iOS 11 is imminent – most of these will work for that too, though, so here’s to 10.
1/ Save a PDF to iCloud — If you can print a particular item in iOS 10, you can save it as a PDF. You can also share a newly created PDF through a message or an email.
First open any app you can print from. In this case, I’m using Safari, so I’ll start the printing process by tapping the Sharesheet icon (an upwards arrow in a rectangle – it’s circled in the image at left). Once the options screen opens, swipe to find Print along the bottom row of icons and once you tap that, you will see a preview of how my webpage would look if you printed it.
But here’s the hidden feature: place two fingers on the screen and pinch outwards to open on the little preview image and you will be taken to the PDF version of the item. Yet another Sharesheet allows you to save the PDF to iCloud Drive with an icon on the bottom row of the subsequent screen
You can also do the typical sharing stuff with your PDF: add it to a message or an email, or other options.
[From Melissa Holt at Mac Observer.]
2/ In Notes on iPhone/iPad, use an On My [Device] account — If you’re really concerned about the security of data you type into your notes, you should probably lock the important ones. Also, though, you can choose to store certain notes only on one device or another as opposed to syncing them all through iCloud. You could keep a list on your iPhone but not pull it onto the family iPad that’s signed into your iCloud account, for example.
Visit Settings on the device you’d like to store local notes on, and then go to the Notes section. At the bottom is a toggle for adding an On My [Device] account. Turn that on, and you can choose where to add any new notes by visiting the section in question from your main Notes window; for example, choose Notes under On My iPhone to create or edit anything that lives only on that one device.
3/ Stop; collaborate and listen — If you’re writing a note and look at the top of your screen, you’ll see a silhouette icon. Tap that, and your device’ll walk you through adding someone as a collaborator.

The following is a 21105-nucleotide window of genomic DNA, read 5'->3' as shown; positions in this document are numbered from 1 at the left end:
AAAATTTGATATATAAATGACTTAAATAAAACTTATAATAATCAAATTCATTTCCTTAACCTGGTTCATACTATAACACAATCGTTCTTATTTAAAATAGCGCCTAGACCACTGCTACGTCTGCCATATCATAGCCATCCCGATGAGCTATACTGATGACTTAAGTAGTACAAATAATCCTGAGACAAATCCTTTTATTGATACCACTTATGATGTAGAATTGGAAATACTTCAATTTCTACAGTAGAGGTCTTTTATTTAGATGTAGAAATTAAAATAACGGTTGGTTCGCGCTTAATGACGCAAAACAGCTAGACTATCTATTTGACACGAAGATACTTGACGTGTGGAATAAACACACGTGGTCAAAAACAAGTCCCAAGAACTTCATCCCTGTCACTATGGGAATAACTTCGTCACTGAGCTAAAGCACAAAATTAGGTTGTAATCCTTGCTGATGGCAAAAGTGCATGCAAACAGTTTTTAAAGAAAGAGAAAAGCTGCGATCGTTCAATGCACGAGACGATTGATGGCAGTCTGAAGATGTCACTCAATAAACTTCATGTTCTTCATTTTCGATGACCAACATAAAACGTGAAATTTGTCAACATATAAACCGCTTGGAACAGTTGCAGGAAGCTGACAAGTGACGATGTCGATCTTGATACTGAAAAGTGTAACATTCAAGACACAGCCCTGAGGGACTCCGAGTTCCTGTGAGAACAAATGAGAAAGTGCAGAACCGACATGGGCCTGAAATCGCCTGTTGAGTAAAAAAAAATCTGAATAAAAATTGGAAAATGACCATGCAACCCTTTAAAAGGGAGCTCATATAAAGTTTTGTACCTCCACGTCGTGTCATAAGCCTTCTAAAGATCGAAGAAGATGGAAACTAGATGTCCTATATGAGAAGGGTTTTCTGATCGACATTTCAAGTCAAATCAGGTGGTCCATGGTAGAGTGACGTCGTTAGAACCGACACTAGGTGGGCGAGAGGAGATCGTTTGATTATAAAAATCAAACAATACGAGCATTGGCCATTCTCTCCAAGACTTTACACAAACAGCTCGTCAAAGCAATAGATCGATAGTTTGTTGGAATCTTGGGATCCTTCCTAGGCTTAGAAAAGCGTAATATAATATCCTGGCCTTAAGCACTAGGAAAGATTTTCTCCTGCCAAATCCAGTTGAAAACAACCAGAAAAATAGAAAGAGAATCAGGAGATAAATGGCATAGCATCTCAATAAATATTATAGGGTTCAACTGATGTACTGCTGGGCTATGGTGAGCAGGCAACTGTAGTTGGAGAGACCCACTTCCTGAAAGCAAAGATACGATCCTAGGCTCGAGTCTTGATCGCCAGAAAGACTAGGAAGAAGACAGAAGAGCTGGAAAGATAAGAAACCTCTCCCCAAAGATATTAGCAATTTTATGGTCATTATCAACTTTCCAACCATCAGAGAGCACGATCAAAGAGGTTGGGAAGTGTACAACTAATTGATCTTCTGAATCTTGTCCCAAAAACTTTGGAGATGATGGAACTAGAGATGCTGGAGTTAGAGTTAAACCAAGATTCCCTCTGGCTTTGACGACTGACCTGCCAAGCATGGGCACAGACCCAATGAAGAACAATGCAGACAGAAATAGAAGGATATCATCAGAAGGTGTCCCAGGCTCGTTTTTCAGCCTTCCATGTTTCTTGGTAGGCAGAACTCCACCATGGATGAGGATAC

This means that anyone you add to that note will be able to see changes you make to it, which could be handy for all sorts of shared tasks. The only caveat is that you can only use this feature through iCloud, so you’ve gotta be logged in. (And if you need more info, check out Apple’s support article on this.)
4/ Save media you add to Notes — If you need to remember to buy or do something, taking a picture within a note is a good way to accomplish that. To do so, just tap on the little plus button within a note if you don’t see the toolbar then pick the camera icon to snap a picture.
The default means that none of those saved images and videos are added to your photo library, but if you’d like to switch that up, visit Settings> Notes and change that option. Afterward, the media you save in Notes will be saved in Photos, too.
(Within Settings> Notes, there’s also an option labeled New Notes Start With. If you’re not fond of your notes always having a big bold title or heading at the top, you can change that to ‘body’ and it’ll all just be regular text.)
[These Notes tips also came from Melissa Holt at Mac Observer.]
5/ Automatic reminders for events you set in Calendar — There’s no need to manually add a reminder to each and every meeting in your calendar. Instead, you can set the iOS Calendar app to automatically add a reminder for any new events you create. Tap Settings, choose Calendar, then tap the Default Alert Times setting.
Now select automatic alert times for up to three different types of Calendar events: birthdays, generic events and all-day events. For birthdays and all-day events, you can set a default alert anywhere from a week before to the morning of the event. For standard events, your auto-reminder choices range from a week before to the moment the event begins.
You can even add a Time to leave reminder that’ll let you know when to start commuting to an event, provided you’ve filled in the event’s Location field. Just enable the Time to Leave setting.
Back out of the Settings screen, head back to the Calendar app, and create a new event. When you do, you will see an alert already set up. [There are more iOS Calendar tips at Here’s The Thing.]